Music was eventually turned into a commodity no different than the bread on a grocery shelf by the time MTV and Madonna came along, and the processing of music and the intertwining of corporate advertising with any artistry became more deeply entrenched. The process had begun with program directors at corporate owned radio stations who wanted the music in less than four minute increments and sounding like the commercials they aired, then record companies followed suit in who they signed for their record labels, and then the Grammys and rock critics did the rest by endorsing the products that were played on the radio; kind of like having a gourmet contest where McDonalds and Burger King alternated the awards they received each year. Overall, a trifecta of corporate capitalism triumphant with the Mandarin intellectuals played by, again, stupid or dishonest rock critics who wrote about these bread sellers as if they were artists in the mold of Miles Davis, Gershwin or Mozart.
Nonetheless, with shades of Joe's Garage, a Frank Zappa concept album, progressive rock has found a renaissance of sorts around the world through the internet, where there are no commercials at the stations my son and his friends listen to.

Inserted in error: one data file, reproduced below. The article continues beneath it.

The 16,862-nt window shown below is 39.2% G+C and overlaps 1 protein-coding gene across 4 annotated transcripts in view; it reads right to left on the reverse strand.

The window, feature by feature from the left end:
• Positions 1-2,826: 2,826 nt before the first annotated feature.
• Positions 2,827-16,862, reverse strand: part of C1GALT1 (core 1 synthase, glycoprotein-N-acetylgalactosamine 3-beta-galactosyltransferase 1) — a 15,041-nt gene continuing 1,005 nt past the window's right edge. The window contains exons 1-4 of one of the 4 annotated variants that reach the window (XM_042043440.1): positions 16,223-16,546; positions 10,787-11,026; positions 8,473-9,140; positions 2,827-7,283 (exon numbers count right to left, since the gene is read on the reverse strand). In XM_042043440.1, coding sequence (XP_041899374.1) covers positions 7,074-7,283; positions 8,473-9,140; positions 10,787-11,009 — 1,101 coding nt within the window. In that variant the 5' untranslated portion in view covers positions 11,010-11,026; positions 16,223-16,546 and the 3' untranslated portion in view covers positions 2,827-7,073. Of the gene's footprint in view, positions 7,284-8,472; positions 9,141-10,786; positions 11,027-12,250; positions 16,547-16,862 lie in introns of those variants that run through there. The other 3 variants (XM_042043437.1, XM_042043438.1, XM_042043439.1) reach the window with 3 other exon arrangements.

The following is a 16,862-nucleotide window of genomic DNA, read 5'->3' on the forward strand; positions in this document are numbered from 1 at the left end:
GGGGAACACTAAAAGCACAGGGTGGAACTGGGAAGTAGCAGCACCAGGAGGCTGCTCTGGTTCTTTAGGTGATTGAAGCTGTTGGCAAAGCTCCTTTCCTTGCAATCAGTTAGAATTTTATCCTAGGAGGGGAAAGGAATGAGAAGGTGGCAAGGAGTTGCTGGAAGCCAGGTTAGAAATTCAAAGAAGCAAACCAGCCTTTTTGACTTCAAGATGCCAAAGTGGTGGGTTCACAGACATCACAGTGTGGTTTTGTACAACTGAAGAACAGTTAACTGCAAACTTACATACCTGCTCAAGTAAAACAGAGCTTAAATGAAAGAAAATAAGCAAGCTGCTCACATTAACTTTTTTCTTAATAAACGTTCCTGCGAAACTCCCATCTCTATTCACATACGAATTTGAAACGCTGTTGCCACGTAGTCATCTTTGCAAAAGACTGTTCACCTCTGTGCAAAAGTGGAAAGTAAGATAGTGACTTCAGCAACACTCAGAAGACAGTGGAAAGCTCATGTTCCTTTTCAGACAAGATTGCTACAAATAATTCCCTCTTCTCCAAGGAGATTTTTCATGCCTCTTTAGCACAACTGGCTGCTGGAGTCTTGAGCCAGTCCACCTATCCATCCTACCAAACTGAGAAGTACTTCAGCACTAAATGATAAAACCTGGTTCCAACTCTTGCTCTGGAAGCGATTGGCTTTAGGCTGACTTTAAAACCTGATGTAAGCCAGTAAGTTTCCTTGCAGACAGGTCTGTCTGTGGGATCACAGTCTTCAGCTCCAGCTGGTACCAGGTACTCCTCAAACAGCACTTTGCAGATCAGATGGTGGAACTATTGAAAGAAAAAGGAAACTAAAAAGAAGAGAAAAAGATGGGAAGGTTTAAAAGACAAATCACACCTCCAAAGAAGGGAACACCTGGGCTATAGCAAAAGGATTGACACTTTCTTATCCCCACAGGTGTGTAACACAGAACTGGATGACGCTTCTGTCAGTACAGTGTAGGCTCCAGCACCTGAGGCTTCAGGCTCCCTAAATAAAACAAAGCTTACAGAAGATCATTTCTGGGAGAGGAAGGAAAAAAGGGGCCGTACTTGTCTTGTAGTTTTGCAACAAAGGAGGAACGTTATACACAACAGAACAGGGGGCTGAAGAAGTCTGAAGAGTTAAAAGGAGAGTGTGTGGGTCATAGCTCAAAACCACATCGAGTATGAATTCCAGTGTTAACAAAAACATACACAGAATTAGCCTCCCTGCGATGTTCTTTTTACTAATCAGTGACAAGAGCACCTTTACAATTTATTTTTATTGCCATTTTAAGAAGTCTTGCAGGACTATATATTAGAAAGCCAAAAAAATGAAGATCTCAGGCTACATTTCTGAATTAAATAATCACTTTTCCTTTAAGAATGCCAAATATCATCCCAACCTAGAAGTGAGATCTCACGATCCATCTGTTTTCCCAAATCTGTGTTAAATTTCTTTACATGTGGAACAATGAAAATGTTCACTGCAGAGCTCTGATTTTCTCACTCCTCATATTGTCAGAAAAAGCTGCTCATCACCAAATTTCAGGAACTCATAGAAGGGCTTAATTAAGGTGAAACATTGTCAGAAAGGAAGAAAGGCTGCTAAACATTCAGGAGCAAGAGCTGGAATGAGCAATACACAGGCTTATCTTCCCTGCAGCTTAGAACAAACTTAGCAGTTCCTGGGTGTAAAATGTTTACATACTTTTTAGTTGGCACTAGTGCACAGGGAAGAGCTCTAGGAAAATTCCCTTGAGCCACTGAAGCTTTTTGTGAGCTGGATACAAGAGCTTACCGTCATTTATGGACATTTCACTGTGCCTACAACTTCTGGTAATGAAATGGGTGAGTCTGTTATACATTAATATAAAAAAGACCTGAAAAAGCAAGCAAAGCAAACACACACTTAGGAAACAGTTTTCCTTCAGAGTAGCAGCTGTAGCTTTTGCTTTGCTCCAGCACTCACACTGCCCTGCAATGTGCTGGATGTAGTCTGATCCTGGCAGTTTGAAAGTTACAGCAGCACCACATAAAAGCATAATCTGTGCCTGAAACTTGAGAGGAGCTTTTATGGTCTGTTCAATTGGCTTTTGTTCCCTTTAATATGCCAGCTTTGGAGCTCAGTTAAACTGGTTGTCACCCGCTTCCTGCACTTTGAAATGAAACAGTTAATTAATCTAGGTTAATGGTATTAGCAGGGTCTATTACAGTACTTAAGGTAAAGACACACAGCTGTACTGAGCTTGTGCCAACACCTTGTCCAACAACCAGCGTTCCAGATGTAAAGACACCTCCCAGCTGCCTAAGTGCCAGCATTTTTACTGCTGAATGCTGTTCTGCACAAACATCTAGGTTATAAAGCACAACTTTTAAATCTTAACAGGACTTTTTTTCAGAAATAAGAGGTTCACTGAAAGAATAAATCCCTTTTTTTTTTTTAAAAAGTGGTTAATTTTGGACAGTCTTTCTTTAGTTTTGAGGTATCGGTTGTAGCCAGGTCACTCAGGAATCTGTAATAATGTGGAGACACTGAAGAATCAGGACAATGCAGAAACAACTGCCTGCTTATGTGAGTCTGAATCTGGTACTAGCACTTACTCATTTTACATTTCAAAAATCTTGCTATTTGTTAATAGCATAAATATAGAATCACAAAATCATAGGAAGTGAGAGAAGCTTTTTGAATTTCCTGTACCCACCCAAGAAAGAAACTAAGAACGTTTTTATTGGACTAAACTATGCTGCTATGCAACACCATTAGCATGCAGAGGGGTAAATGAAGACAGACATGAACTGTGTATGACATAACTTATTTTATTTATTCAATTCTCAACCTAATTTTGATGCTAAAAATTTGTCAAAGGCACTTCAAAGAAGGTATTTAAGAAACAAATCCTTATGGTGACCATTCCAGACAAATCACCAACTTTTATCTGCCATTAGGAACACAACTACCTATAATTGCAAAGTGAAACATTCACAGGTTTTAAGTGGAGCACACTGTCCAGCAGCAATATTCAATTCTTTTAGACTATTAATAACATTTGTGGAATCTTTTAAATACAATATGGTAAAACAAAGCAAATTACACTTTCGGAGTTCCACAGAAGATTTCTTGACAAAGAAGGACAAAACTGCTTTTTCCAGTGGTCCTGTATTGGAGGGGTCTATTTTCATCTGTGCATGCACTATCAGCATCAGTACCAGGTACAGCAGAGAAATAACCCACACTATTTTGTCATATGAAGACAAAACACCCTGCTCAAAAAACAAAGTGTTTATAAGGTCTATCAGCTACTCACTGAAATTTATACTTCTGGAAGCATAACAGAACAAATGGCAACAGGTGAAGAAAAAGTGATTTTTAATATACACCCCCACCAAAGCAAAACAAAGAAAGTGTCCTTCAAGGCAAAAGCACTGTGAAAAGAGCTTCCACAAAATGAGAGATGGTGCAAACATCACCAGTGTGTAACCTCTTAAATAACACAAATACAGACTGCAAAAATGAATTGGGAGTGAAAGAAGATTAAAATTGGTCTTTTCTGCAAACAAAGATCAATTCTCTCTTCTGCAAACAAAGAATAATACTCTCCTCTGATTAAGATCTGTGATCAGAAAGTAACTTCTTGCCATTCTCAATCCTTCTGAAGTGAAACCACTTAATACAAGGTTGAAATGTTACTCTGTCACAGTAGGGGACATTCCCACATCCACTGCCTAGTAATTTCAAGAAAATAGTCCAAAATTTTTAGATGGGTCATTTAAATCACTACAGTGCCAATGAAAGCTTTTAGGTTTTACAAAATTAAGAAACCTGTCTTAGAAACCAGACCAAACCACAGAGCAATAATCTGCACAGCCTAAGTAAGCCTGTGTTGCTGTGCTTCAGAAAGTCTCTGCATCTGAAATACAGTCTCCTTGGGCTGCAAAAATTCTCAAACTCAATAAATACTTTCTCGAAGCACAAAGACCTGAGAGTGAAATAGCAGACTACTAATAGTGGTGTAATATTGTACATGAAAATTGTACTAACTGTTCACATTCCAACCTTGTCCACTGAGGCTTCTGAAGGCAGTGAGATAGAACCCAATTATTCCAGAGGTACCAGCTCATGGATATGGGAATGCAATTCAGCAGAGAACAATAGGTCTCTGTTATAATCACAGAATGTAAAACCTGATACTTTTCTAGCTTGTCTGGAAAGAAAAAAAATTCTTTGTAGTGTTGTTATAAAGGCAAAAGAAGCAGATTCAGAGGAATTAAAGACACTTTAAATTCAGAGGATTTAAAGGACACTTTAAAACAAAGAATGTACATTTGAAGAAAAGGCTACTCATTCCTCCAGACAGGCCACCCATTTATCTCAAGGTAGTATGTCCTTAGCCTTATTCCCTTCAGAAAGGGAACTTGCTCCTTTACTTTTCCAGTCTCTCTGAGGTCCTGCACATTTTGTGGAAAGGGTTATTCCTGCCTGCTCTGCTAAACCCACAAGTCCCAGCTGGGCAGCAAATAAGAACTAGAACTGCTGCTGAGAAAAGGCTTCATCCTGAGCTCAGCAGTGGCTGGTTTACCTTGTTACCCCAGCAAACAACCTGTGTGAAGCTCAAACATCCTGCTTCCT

As for U2 and Springsteen, I love their politics for the most part. But I have little use for their music. And cRap? Please. Misogynist, a call for anti-social behavior and devoid of melody is how one may reasonably describe cRap. It's just the new version of the O'Jays except in its glorification of crime in a way that again confirms the worst stereotypes for black men trying to at least get by without getting shot by a police officer in America.
Oh well. My ten cents on this. Have at it!
You must like that pretty music I've heard tell about.
U2 is all about big stadium anthems. They are/were at their best in a huge concert setting. Live Aid for instance.
I think that the best current progressive rock band is Phish. They have Zappa-like musicianship and compositional skills without the bitter sarcasm that always turned Zappa off to me. The downside to Phish are their often scattershot lyrics, although you do get used to them after a while and they have their own charm.